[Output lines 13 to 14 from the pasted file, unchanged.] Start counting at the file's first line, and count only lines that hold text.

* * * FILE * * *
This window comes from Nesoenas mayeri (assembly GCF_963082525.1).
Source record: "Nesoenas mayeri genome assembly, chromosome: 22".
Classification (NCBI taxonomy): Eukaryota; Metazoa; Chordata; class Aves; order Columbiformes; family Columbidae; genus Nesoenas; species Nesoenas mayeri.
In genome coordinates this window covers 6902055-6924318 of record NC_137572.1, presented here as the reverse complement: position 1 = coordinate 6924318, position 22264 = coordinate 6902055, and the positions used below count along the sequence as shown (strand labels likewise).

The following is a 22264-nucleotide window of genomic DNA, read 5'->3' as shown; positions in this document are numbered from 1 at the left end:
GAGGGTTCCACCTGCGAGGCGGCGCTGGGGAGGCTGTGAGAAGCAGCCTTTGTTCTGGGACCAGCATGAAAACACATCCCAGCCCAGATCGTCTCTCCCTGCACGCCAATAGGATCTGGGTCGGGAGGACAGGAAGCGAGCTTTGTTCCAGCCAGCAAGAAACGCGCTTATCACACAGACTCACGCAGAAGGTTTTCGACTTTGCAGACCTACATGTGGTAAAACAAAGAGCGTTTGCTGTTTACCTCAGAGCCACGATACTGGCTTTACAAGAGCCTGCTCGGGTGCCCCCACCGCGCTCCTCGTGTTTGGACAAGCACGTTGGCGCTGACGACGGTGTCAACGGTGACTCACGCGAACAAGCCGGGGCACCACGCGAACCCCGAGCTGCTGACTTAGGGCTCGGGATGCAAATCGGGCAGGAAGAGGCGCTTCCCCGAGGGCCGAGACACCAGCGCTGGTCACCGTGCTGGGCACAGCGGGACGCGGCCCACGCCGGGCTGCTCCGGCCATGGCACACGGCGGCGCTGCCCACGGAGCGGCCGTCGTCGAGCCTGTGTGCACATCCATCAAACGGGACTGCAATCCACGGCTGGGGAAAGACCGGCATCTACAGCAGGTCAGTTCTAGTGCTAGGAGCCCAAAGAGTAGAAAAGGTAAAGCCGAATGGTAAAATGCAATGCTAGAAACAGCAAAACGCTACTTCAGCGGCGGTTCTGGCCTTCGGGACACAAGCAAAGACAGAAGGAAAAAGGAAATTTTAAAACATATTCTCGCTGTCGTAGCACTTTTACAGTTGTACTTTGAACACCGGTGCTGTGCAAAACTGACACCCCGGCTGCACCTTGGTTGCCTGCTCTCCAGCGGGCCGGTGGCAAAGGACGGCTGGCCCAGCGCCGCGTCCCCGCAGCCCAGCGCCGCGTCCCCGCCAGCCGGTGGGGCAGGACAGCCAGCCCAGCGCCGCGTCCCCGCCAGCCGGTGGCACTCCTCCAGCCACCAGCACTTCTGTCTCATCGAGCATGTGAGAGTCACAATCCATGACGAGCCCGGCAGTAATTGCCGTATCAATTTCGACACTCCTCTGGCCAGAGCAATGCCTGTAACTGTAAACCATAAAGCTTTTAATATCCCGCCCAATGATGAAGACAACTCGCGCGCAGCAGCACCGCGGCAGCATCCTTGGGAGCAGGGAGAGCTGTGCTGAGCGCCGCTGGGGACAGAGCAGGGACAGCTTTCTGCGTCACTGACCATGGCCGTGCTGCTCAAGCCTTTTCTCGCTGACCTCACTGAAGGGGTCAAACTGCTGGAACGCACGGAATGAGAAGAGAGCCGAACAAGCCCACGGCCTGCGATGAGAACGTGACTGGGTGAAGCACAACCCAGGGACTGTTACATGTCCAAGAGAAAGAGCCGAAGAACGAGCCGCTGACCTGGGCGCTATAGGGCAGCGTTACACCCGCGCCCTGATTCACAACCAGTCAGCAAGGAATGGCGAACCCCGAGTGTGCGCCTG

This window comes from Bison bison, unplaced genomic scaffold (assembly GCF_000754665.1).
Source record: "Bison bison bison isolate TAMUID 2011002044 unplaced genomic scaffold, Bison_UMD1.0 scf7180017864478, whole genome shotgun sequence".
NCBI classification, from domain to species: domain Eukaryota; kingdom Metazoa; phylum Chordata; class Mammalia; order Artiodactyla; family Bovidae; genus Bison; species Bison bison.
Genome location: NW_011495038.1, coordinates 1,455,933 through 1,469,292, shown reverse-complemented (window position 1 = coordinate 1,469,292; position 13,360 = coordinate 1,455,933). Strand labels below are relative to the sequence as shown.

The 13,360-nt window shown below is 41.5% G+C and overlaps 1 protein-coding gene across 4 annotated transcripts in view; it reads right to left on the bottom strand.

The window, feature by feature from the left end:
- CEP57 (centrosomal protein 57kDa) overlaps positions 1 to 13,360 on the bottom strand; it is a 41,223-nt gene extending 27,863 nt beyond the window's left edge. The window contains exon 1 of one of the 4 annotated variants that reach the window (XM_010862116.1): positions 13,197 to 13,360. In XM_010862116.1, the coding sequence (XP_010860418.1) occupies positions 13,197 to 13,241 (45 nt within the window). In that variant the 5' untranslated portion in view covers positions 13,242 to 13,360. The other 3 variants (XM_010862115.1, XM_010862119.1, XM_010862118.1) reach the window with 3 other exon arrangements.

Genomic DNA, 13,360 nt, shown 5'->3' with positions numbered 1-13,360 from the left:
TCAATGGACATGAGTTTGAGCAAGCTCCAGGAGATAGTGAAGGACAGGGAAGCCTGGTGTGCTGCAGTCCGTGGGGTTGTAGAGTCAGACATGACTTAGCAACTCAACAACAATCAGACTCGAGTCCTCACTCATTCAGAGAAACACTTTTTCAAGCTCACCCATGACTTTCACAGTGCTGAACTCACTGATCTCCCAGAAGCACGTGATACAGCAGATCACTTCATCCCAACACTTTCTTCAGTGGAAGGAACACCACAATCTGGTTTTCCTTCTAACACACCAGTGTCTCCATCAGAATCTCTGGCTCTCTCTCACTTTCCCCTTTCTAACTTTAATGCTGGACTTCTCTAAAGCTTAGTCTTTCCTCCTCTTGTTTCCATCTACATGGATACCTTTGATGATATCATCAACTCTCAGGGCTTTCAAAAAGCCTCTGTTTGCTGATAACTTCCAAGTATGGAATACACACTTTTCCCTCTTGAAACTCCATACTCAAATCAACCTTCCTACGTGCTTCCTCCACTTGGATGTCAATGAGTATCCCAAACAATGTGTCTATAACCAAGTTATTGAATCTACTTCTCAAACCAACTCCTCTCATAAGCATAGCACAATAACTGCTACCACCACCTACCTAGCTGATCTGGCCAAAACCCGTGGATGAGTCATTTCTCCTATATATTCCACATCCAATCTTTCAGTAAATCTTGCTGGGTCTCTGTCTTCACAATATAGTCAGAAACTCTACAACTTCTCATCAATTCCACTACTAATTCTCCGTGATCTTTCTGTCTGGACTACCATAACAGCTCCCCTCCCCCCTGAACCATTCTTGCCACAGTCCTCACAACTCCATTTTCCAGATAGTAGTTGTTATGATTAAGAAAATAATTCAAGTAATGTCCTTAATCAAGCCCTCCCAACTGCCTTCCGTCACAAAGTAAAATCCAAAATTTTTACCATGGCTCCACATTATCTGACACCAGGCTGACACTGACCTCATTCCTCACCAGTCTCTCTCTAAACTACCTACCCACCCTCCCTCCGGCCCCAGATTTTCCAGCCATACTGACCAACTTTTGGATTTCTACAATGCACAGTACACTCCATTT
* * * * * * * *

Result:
- CEP57 (centrosomal protein 57kDa) overlaps positions 1 to 13,360 on the bottom strand; it is a 41,223-nt gene extending 27,863 nt beyond the window's left edge. The window contains exon 1 of one of the 4 annotated variants that reach the window (XM_010862116.1): positions 13,197 to 13,360. In XM_010862116.1, the coding sequence (XP_010860418.1) occupies positions 13,197 to 13,241 (45 nt within the window). In that variant the 5' untranslated portion in view covers positions 13,242 to 13,360. The other 3 variants (XM_010862115.1, XM_010862119.1, XM_010862118.1) reach the window with 3 other exon arrangements.

Genomic DNA, 13,360 nt, shown 5'->3' with positions numbered 1-13,360 from the left: